May 17, 2010–Trujillo, Peru / 2010年5月17日 トルヒーヨ、ペルー

The forbidding desert followed us as we moved south down the coast.  After changing buses due to malfunction, which meant that we no longer had our reserved seats, we arrived some 12 hours later in the city of Trujillo.  Fortunately, there was a little boy, cute as a button, who was more than willing to keep us company with his collection of cologne samplers.


Trujillo itself, despite being one of the largest cities in Peru, has little to offer in town, with its major attraction being the Chanchan ruins lying 20min outside of town.  There was, however, a cool gym you might want to visit if you’re in town.


We decided to skip the Chanchan ruins and head to a lesser visited, more recently discovered site called Huaca del Sol y la Luna.  Some 25 years ago, a professor from the local university discovered a fresco on the Luna temple by accident when he was picnicking with his students on the site.


Located between the Moche River and Cerro Blanco, a holy mountain, the temple is part of a complex of temples built by the Moche people beginning in 200 AD.  The temple, which was rebuilt at the beginning of each generation of religious leaders, consists of five distinct layers as each temple was built enclosing the previous temple completely intact.  All of the temples and their colorful murals were preserved due to the Moche custom of covering and filling the previous temple with adobe bricks before building the next.


The “Decapitator” was the primary deity of the Moche, and this depiction is the most well-known of all murals in the complex.


From the top of the Huaca de la Luna, a religious complex, one can see  the city below and the Huaca del Sol, which was a political center.


Huaca del Sol was partially destroyed by Spanish looters, and over 1/3 was destroyed when the Spanish redirected the Moche River.  Huaca de la Luna was relatively unharmed despite being looted.

太陽のワカはスペインの盗賊によって部分的に破壊されたが、その後モチェ川の流れをスペインが変えたせいで約1/3が破壊された。月のワカは略奪されたにもかかわらず保存状態よく 残されていた。

Another highlight are the awesome dogs, which have no hair.  Not only do they look cooler with no hair, it actually results in a cooler body temperature.


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The Sweet Smell of Sea Salt

May 14, 2010–Mancora, Peru  2010年5月14目 マンコラ ペル-

We arrived in Mancora, tired of moving.  Well, more acurately, tired of sitting still while buses moved us.  And although Mancora is a major tourist destination, both locally and internationaly, during the winter months of the northern hemisphere, we arrived just in time to miss everyone else.  We pretty much had the beach to ourselves.  God Bless shoulder seasons!


Despite the constant flow of waste water bubbling up from the kitchen floor and being home to the hardest working mosquitoes around, our hostel was right on the beach.  Location is everything.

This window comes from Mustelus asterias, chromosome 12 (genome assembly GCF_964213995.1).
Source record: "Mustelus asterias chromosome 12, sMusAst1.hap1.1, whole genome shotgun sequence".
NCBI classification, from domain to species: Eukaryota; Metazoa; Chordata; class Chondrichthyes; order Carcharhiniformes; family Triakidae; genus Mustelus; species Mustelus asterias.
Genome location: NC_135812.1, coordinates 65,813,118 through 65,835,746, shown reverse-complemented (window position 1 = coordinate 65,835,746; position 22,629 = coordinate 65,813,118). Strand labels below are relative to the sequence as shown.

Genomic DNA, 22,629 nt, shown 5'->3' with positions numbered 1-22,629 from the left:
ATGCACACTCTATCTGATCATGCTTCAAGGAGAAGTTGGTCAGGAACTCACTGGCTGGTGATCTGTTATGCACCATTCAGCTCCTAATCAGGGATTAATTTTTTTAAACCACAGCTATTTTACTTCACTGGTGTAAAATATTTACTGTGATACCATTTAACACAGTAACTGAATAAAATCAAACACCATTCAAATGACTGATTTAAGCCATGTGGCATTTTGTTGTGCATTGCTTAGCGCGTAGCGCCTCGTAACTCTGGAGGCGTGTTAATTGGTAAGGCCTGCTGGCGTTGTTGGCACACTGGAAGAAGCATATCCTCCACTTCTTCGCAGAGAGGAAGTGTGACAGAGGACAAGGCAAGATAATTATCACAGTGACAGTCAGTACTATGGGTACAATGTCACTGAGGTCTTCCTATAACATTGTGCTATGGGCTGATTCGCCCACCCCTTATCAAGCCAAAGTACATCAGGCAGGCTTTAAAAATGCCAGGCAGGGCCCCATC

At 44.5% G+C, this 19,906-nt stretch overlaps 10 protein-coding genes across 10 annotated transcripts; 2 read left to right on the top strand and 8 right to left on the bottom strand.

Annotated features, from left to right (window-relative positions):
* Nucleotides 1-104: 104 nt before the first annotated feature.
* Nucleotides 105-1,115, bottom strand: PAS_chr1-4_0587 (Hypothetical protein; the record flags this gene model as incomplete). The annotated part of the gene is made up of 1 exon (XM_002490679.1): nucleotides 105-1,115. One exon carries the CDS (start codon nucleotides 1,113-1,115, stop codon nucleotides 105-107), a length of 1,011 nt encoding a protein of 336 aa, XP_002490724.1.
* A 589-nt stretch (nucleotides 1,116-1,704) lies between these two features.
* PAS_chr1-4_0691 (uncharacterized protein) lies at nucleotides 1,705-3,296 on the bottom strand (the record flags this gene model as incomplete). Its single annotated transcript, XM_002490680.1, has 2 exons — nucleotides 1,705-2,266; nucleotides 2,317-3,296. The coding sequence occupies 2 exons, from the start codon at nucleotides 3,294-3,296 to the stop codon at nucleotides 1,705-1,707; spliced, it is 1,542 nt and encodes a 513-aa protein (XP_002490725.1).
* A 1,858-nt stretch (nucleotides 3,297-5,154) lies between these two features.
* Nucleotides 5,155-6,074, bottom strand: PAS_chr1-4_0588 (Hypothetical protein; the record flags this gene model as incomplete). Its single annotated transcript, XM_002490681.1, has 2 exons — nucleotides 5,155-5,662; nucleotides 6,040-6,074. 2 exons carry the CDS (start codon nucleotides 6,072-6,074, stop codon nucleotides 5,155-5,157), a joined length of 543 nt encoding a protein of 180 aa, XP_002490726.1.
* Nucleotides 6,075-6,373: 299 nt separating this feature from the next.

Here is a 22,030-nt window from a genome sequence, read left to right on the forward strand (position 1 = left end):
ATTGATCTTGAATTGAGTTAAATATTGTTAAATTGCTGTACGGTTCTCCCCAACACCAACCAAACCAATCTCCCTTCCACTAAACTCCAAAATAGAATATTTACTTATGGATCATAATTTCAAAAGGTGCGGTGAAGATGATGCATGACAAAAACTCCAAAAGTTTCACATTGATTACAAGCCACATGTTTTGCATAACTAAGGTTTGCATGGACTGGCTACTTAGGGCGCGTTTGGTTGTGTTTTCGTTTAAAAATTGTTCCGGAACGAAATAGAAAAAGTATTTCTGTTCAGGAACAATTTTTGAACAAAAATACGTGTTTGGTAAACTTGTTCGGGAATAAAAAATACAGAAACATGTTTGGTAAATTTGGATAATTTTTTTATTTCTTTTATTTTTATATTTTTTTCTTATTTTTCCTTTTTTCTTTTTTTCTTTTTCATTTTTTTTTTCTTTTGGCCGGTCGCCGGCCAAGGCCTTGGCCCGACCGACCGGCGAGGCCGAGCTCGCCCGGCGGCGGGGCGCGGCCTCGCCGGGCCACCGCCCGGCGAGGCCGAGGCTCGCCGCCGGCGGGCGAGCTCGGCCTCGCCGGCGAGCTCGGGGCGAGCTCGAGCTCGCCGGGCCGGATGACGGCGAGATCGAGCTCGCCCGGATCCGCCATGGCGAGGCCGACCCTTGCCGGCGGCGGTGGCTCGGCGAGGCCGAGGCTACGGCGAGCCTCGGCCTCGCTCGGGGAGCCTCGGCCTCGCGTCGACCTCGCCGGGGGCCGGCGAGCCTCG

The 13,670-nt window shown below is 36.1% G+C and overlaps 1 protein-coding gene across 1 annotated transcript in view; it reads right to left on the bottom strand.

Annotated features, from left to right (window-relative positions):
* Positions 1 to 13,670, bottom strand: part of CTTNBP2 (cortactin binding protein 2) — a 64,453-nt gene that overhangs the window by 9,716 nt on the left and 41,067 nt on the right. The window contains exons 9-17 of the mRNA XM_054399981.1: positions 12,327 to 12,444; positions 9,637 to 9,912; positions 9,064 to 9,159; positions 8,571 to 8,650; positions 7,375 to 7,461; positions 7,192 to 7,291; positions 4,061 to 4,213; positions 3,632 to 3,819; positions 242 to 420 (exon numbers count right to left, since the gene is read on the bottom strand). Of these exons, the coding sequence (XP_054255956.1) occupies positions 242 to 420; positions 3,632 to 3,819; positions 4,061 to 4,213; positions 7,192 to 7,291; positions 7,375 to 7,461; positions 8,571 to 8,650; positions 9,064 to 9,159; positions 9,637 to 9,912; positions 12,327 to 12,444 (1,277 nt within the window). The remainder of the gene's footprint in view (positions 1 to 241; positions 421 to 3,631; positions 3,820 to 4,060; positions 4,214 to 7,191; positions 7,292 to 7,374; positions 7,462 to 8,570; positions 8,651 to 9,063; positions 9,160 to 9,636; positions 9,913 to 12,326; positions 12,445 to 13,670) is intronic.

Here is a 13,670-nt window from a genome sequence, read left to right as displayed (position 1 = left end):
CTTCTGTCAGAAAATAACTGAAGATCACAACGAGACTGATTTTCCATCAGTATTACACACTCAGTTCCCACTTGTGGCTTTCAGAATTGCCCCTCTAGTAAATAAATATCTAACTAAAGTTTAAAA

Mancora had just what we wanted: beach and sun.  Other than that there’s not much to see besides stupid shirts and hats, sand crabs and these guys…



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Onward Ho!! (To Peru)

May 13, 2010–Loja, Ecuador to Mancora, Peru

It’s not uncommon to see military propoganda at borders.  But you’d expect to see it here.  In 1995, there was an all out war over boundry disputes.  So the painting above (which reads, “the homeland starts here”) should actually read, “the homeland starts here…as of May 13, 1999”.


We chose Macara because it is a low-traffic border, meaning there is less a chance of being robbed or pickpocketed.  Theft and counterfeit currency are rampant at the more popular border, as one of our friends found out.  Despite being almost left behind by our bus after a lunch break (we spoted and chased down the bus mid-town as it was driving away), the border crossing was uneventful as we had hoped.


As we passed into Peru, we left behind the high Andes as we moved into a lush, heavily agricultural area of rolling hills.  Most of the rice consumed in Peru comes from this area.


The tranquil fields were highlighted with extreme poverty.  Houses in the countryside and many in the towns were made of sticks and adobe.


Streets we saw in small towns along the way were all unpaved (other than the highway we were on).


Also, as small towns appeared, the stench of garbage–disposed of at will–was overwhelming even as we passed by at high speed.


As we moved further southwest, the fertile valley turned into a barren desert like none we’d seen in the Americas thus far.


Surprisingly, the whole western seaboard, from Tumbes to Lima, is desert–dunes and all.


As the sunset we passed magnificent mountains as we headed towards our beach destination, Mancora.  On the menu: waves, ceviche (fish salsa?), and relaxation.